How professional urbanists and activists work together to make urban spaces safe for women
Part of our series on eliminating violence against women and girls in cities, Mukta Naik describes how urbanists, activists and authorities have made the most of each others' expertise to improve the safety of public spaces after recent crimes in Delhi and Gurgaon.
Professionals are often uncomfortable in the shoes of an activist. And yet, professional urbanists — planners, designers, policymakers and city managers — are often powerless without the support of civil society activism. This was brought home sharply in the past few weeks in Delhi, when planners and other professionals watched in amazement as citizens walked to demand safe urban public spaces. Never before had planning and design issues caught the imagination of the people so emphatically.
Certainly, awareness among citizens of the links between safety in public spaces, design and policy is key for planners and designers to be able to bring to fruition their ideas about our urban spaces. How do you craft fruitful partnerships, though, in a nation where the urban citizenry is only just beginning to find its voice?
Professional urbanist? What's that?
In terms of public policy, India remained in denial of urbanisation for several decades after independence. Today, while acceptance has grown, there is considerable lag in being able to plan and implement interventions to make urban public spaces safe and accessible. In this milieu, the professional urbanist is an exotic creature. No one understands what he does, who he works for, how to deal with him. And if he is actually a she, it is all the more baffling for a society that believes engineers (read male engineers) and infrastructure companies are all that cities need and where gender ratios in construction and infrastructure fields are worse than dismal.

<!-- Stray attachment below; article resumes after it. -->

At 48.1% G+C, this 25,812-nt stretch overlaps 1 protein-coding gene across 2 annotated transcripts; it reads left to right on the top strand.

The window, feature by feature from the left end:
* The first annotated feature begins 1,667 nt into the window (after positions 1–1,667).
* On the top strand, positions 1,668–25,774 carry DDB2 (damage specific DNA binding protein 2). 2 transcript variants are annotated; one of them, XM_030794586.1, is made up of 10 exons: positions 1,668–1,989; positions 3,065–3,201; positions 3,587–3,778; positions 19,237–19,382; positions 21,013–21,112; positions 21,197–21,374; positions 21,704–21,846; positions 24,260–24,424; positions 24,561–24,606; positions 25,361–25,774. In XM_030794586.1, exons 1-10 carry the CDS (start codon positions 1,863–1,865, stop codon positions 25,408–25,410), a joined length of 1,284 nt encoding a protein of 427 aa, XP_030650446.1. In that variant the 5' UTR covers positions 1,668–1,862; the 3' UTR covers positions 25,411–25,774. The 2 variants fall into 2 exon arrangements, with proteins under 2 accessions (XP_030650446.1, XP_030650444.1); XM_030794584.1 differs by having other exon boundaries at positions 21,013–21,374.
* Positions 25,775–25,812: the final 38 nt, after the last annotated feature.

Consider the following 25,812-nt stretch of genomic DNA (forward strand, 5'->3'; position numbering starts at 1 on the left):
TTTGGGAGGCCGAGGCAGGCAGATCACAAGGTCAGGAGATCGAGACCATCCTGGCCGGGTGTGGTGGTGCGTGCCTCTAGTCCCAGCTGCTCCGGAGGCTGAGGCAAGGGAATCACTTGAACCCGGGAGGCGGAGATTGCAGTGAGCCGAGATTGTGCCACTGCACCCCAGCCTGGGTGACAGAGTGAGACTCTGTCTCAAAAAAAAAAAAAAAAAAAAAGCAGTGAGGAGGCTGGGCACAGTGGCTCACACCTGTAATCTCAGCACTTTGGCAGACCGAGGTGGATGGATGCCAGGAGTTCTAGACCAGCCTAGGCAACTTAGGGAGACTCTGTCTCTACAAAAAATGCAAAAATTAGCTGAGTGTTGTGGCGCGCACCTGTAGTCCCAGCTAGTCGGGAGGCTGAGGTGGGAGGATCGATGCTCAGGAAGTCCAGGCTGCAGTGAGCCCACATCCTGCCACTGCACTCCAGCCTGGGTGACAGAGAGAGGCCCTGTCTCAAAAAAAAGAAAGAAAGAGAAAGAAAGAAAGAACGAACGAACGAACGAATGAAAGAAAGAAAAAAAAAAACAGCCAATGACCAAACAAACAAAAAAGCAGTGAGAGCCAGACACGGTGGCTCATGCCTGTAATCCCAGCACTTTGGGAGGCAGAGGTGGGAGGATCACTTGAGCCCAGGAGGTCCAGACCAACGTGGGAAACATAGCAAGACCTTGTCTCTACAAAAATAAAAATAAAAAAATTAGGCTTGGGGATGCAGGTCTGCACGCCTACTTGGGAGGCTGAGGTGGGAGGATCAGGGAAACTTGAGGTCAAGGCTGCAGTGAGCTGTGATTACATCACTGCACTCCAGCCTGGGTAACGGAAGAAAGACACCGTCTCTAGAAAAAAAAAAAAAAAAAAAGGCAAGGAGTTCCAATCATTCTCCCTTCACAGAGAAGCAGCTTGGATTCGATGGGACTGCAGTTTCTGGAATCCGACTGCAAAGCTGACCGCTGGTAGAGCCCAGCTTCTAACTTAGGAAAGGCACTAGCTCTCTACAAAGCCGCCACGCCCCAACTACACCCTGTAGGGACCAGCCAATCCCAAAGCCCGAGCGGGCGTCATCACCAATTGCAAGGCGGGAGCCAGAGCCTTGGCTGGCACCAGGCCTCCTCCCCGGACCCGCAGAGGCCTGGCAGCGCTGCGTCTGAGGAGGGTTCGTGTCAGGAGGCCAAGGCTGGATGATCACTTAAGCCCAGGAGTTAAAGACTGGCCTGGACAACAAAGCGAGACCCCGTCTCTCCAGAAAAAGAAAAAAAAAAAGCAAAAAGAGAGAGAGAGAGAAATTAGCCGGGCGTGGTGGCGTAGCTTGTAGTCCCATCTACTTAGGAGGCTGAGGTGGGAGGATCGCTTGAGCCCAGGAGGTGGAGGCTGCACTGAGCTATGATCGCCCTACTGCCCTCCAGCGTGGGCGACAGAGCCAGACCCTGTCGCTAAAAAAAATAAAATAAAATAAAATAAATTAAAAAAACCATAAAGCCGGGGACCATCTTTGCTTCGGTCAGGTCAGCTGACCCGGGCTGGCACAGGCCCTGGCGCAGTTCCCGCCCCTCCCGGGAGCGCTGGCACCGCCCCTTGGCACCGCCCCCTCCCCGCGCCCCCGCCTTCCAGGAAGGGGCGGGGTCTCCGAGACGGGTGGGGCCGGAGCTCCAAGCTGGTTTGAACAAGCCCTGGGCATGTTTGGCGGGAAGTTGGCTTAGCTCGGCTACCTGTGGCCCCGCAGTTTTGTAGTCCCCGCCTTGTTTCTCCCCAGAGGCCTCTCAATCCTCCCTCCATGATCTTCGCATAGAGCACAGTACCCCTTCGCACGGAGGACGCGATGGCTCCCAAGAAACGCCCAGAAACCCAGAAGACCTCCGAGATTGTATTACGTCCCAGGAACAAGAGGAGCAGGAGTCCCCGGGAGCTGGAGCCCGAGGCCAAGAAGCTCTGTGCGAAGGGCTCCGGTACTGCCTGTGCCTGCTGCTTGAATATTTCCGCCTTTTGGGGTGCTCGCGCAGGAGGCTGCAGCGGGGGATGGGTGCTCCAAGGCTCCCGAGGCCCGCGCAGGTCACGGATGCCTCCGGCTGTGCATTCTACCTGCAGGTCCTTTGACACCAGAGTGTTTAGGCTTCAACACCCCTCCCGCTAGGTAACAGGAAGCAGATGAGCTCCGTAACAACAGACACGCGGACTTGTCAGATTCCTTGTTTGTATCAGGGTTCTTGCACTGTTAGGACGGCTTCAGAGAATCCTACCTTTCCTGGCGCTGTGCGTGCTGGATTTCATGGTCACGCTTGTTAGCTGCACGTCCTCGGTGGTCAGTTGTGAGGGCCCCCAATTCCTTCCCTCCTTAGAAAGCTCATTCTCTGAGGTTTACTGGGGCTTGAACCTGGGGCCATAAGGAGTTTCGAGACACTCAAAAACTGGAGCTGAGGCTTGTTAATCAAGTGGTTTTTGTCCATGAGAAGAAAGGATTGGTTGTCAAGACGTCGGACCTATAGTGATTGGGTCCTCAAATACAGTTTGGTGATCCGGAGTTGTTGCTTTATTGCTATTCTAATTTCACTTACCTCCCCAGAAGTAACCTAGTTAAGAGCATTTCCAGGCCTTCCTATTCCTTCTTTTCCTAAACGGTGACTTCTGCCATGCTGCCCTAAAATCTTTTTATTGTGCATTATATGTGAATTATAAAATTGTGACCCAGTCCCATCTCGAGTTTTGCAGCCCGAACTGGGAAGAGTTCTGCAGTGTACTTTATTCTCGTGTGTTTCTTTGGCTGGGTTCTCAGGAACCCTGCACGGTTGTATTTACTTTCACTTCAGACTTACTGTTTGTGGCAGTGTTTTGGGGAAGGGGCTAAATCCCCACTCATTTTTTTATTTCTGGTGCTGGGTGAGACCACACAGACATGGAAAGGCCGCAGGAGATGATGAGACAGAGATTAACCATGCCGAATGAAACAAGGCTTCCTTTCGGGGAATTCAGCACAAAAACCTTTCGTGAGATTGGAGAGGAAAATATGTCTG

In this milieu, the professional urbanist is an exotic creature. No one understands what he does ... And if he is actually a she, it is all the more baffling for a society that believes engineers (read male engineers) and infrastructure companies are all that cities need ...
The few professionals that government planning and design cells do employ or consult have historically been disconnected from people. While citizens constantly complain about how unplanned (yes, strangely Indians commonly use the word) cities are, professionals fight politicians and bureaucrats on a daily basis, but rarely engage citizens in their work.
Seizing the moment(um): The rise of the activist professional
Recent partnerships between urbanists, activists and authorities in the national capital region suggest that this is changing. In March 2012, the gang rape of a pub attendant in Gurgaon sparked a series of protests. However, beyond the petitions, slogans, marches and candlelight vigils, the protestors also engaged Jagori, a women's empowerment NGO, as well as professional planners and designers to conduct a safety audit of the commercial stretch where the rape victim had been picked up. The safety walk yielded a professional analysis of how the street could be improved for pedestrians, with emphases on women, children, the elderly and people with disabilities. Local NGOs submitted recommendations that included physical design proposals to the Municipal Corporation of Gurgaon (MCG) which has promised to take forward some of the recommendations.
Planners and designers have also been part of the protests after the December 2012 gang rape in Delhi. The Unified Traffic and Transportation Infrastructure (Planning & Engineering) Centre (UTTIPEC), which oversees transportation-related matters within the Delhi Development Authority, seized the opportunity to bring critical planning proposals into the limelight. Within a month, UTTIPEC had galvanised support from NGOs and social enterprises including Jagori, micro Home Solutions (mHS — where I work) and the National Centre for Accessible Environments (Samarthyam), as well as civil society organisations such as Delhi Domestic Workers Union and Resident Welfare Associations, to catalyse reactions across government departments including the Delhi Traffic Police, Indian Roads Congress, the Public Works Department and others. These consultations have resulted in recommendations, which include immediate measures like improved street lighting as well as longer-term recommendations such as permitting more activity on streets and designing at-grade pedestrian crossings instead of pedestrian overpasses and underpasses that are barely used. The Lieutenant Governor of Delhi is currently evaluating these recommendations and some are likely to be implemented soon.